This medieval complex of buildings atop Vysehrad Hill, just south of Mala Strana (Old Town), has played an important part in Prague’s history, having served at various points as a royal residence, religious center, and military fortress. It’s one of the most significant of the Czech Republic’s National Cultural Monuments, and it offers excellent views across the city.
The site dates back to the 10th century—that’s when a church and fortified trading post were built; by 1085, the first king of Bohemia had also built a castle here. Although only fragments of the castle remain, including the underground casemates and the twin spires of the castle’s church, the monument underwent a major neo-Gothic facelift in 1895, giving it an impressive, lofty interior. Some of Prague’s most prominent citizens are buried in the ornate neighboring cemetery, including composers Bedrich Smetana and Antonín Dvorák, the patriotic author and poet Jan Neruda, and Art Nouveau maestro Alphonse Mucha.
Some Prague sightseeing tours, especially those focused on off-the-beaten path sites, include a visit to Vysehrad, which is sometimes referred to as the city’s “other” castle. For a more in-depth explanation of the complex’s history, take a private tour.
Things to Know Before You Go
- Vysehrad National Cultural Monument is a must-visit for history lovers.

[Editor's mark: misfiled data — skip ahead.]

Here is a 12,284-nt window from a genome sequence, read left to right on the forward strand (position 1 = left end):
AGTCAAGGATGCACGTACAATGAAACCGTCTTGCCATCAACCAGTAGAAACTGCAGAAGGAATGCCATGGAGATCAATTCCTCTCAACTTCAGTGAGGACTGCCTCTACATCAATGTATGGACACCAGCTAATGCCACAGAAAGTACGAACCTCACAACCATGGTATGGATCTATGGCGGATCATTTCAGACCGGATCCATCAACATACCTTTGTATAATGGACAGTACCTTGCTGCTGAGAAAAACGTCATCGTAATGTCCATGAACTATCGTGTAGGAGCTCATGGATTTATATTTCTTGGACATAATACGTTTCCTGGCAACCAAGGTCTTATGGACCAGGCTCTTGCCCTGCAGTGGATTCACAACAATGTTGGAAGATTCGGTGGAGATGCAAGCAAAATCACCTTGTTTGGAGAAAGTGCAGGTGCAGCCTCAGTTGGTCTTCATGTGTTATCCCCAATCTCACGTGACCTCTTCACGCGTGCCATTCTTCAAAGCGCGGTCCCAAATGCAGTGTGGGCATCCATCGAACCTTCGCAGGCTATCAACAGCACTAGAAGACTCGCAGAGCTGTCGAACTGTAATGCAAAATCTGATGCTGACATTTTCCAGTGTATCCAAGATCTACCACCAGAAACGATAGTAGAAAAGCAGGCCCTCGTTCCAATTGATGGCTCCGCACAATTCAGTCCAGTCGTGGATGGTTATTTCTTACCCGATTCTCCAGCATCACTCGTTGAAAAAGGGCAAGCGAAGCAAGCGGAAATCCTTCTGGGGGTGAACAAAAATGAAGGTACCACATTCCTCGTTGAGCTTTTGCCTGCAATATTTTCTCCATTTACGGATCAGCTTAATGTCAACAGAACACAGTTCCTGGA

- Surrounded by peaceful gardens, a Romanesque rotunda, riverside walks, and open-air cafés, Vysehrad is a great place to escape the crowds.
- There’s no entrance fee, but you do need to pay to see exhibitions.
How to Get There
The Vysehrad metro station and Albertov tram stations are both a 15-minute walk away. From Vyton tram station it’s a 10-minute walk.
When to Get There
The site is open to the public every day of the week, from morning through early evening. Winter opening hours are slightly shorter. Prague is pleasant year round, but winter does bring heavy snow and frost.
Legends of Vysehrad
Vysehrad is a subject of local folklore. Legend has it that Libuse, the founder of Prague, stated her prophecy about the future glory of the city from her seat in Vysehrad. The site also appears in the traditional Bohemian tale, The Maiden’s War, about an uprising of women against men. The leader of the band of women attacks the men at Vysehrad; alas, she—and all the women—are defeated.